Slow Burn’s Xanadu Skillfully Follows A Middling Muse

Lindsey Corey leads the roller-skating muses in Slow Burn Theatre’s decidedly tongue-in-chee4 Xanadu

By John Thomason

When the film Xanadu skated clumsily into cinemas in 1980, it’s hard to imagine its makers knew they were producing an epic turkey whose very title would occupy convenient shorthand for all the bonkers follies of the past and future. Aside from its winning soundtrack, the movie survives because of its head-slapping earnestness. A wink would have shattered the illusion.

By contrast, the stage musical, which supplements the sunshine-y disco songs of Electric Light Orchestra’s Jeff Lynne and Olivia Newton-John collaborator John Farrar with a tongue-frozen-in-cheek book by Douglas Carter Beane, is pure postmodernism, a self-aware celebration of its source material’s gargantuan imbecility. In a good production of Xanadu, the audience and actors alike are in on the joke, threading the needle between embedded sloppiness and performative polish. They’re winking, and at the same time they’re not.

This isn’t one of my favorite theatrical tones, but Slow Burn Theatre has certainly captured it in the company’s spirited, stupidly happy revival of its own 2012 production, which opened last weekend in Aventura and which will soon tour Delray Beach and Fort Lauderdale. To accommodate the needed flexibility, the set is a multipurpose Coliseum-like structure, and the music is played on tracks—but since it’s so cheesy and synthetic to begin with, you won’t miss live orchestration one bit.

Approximately half of the original cast from Slow Burn’s bushy-tailed days in West Boca lace up the four-wheelers once again. Rick Pena returns as Sonny Malone, the thick-headed California street artist in the throes of comically suicidal depression; Lindsey Corey is back in the plum Olivia Newton-John role as Clio, the leader of the Greek muses, who emerge from Sonny’s mural to inspire him to channel his energies into a roller disco; Larry Buzzeo encores as Danny Maguire, the slithery businessman who, thanks to his own smitten history with Clio, provides the warehouse for Sonny to realize his ambitions.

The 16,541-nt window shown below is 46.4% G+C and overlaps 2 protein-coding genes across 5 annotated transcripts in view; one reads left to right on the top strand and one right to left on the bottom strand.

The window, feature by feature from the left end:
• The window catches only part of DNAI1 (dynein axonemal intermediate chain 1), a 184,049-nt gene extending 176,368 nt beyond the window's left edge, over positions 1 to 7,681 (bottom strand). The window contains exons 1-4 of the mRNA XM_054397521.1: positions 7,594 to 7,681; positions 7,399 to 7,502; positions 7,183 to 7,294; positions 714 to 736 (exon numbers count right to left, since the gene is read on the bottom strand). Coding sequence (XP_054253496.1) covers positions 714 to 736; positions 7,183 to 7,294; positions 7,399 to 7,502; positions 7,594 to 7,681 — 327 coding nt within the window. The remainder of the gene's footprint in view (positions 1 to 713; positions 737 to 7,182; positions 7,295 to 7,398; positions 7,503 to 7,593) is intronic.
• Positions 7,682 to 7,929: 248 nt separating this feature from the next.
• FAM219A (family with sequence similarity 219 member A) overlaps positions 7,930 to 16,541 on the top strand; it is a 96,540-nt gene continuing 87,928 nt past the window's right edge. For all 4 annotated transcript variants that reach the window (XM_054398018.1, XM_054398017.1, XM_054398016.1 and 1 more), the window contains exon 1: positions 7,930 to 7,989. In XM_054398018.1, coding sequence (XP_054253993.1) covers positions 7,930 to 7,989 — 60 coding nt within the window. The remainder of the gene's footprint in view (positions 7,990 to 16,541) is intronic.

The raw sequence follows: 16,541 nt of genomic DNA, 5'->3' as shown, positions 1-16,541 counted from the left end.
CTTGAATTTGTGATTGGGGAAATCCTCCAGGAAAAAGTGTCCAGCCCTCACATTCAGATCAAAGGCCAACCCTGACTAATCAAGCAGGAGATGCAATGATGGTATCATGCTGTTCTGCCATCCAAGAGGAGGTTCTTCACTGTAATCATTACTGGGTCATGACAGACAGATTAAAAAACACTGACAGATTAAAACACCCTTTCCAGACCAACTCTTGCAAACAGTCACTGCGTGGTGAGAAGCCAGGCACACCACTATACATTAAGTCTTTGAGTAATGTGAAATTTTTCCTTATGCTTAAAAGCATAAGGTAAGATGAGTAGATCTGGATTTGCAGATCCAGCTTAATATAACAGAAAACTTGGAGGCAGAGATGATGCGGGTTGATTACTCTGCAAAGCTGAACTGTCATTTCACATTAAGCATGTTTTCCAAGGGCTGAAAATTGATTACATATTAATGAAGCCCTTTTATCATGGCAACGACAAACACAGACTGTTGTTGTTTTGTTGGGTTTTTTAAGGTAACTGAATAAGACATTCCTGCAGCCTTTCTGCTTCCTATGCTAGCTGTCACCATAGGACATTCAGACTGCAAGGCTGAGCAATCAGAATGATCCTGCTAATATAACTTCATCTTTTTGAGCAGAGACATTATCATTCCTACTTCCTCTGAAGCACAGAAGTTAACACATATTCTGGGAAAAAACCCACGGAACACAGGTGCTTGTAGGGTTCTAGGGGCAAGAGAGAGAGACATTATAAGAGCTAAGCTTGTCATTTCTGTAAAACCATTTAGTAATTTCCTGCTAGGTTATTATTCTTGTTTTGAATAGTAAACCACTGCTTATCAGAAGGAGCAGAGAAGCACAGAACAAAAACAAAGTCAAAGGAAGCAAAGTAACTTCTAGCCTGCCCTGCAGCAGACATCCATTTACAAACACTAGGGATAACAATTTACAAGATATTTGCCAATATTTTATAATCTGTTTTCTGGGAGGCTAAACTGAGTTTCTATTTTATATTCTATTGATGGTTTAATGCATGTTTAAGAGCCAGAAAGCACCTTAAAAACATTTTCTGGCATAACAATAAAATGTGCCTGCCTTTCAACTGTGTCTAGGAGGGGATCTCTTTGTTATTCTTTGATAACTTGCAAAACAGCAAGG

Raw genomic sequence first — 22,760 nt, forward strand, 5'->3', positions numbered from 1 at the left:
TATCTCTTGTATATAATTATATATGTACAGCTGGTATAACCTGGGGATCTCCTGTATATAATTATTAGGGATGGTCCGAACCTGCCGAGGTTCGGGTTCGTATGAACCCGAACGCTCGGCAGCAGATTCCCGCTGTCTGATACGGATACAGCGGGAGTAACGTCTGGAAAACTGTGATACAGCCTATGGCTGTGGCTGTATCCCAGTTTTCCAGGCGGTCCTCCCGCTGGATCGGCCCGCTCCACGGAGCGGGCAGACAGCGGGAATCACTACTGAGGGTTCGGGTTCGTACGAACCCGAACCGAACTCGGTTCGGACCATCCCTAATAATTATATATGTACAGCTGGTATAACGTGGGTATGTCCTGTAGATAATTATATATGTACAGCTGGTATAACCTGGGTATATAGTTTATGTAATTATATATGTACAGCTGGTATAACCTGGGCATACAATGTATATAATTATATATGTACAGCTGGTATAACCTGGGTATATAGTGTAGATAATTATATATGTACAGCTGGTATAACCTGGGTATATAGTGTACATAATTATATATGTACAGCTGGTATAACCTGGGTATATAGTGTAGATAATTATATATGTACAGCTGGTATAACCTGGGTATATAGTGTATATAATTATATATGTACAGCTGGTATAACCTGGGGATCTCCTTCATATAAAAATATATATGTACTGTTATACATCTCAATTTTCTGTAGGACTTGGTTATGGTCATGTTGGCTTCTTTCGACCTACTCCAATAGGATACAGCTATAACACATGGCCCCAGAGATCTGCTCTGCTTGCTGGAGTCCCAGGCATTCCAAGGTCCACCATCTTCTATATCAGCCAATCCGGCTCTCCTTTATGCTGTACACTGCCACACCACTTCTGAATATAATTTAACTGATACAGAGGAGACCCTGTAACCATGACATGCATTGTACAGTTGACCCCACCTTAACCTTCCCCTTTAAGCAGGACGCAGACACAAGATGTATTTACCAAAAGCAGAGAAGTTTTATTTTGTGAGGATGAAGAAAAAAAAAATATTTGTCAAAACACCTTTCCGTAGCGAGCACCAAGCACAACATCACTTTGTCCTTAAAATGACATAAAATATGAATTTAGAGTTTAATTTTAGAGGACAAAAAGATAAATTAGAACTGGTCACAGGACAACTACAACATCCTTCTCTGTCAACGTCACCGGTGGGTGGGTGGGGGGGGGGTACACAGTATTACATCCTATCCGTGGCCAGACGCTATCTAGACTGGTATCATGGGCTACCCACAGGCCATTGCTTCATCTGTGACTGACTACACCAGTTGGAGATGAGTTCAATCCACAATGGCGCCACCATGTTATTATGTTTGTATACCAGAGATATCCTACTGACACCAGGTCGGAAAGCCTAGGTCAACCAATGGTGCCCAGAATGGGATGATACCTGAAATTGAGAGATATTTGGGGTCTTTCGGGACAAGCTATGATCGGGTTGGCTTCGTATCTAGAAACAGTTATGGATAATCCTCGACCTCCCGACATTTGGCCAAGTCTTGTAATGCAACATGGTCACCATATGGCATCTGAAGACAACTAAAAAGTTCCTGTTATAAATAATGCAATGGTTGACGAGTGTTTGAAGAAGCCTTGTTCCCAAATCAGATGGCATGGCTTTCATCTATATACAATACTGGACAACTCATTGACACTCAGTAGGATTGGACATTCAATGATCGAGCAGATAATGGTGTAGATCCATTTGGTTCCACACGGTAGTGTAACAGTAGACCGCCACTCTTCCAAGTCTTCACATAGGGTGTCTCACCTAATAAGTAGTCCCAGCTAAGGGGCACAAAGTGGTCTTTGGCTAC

Conor Walton’s returning performance as the bubbly Thalia, the muse of comedy, joins the newly cast muses: Elijah Word’s Terpsichore, Sabrina Lynn Gore’s Erato and Emily Tarallo’s Euterpe. Also in their Xanadu debuts are Sharyn Peoples and Lissa Grossman Comess as the antagonistic muses Melpomene and Calliope, who scheme to unseat Clio from her leadership position by initiating a romance between her and Sonny—falling in love with a mortal, of course, being verboten in the academy of muses.

This folderol is, needless to say, not for everyone. A frankly surprising exodus of spectators greeted Xanadu’s Aventura opening night after about 30 minutes. Indeed, the show is not as funny as it purports to be: Wacky voices, kooky gesticulations and inside-baseball humor tend to substitute for original wit, and the juvenile story strains to fill 90 minutes of stage action. Beane’s best one-liner remains the mid-show summa uttered by a perceptive muse: “It’s like children’s theater but for 40-year-old gay people.”

Patrick Fitzwater, Slow Burn’s indefatigable director-choreographer, proves a more than faithful translator of this wishy-washy material. His choreography may be more comfortable than challenging—suggesting more upscale renditions of cheerleading routines and cruise-ship revues, often terminating in appropriately Grecian poses—but sass and innovation color its edges. In a highlight of the production, one I don’t recall from the 2012 Xanadu, Walton doubles as Danny Maguire’s tap-dancing avatar, cleanly hoofing atop a desk and elevating what would have otherwise been a cumbersome flashback segue.

Aside from the occasional line flub, there are no missteps among Fitzwater’s carefully curated cast. Walton and Word steal scenes left and right as the show’s two gender-bending muses—the former sparkly and fabulous, the latter faux-balletic and deadpan. Pena, who also designed the simple but effective collection of pastel, neon and Greco-Roman costumes, is a fine Sonny, playing him as an eager beefcake, a dim-witted but enthusiastic dreamer.

But it’s Corey’s show, just as it was Newton-John’s nearly 30 years ago. She’s a radiant presence and a comic dynamo, both as the angelic Clio and as Kira, the Australian-accented alter ego she creates for Sonny’s benefit. Her combination of knowingness and sincerity—of simultaneously living and satirizing each moment—anchors the production. Not for nothing, she’s also the cast member most at ease on rollerskates. So fluid are her movements you’ll forget she’s laced up for more than half the show.

I’d be perfectly content to never sit through Xanadu again, but with Fitzwater and Corey captaining a ship this talented, the 90 escapist minutes of leg warmers, togas and creaky in-jokes are as breezy as a summer vacation on Venetian (Calif.) waters.

Xanadu runs Feb. 17-19 at Crest Theatre at Old School Square, 51 N. Swinton Ave., Delray Beach, and Feb. 23-March 5 at the Abdo New River Room at Broward Center, 201 S.W. Fifth Ave., Fort Lauderdale. Tickets $25-$52. Running time is approximately 90 minutes with no intermission. For Delray Beach, call (561) 243-7922 or visit oldschoolsquare.org. For Fort Lauderdale, call (954) 462-0222 or visit browardcenter.org.

 

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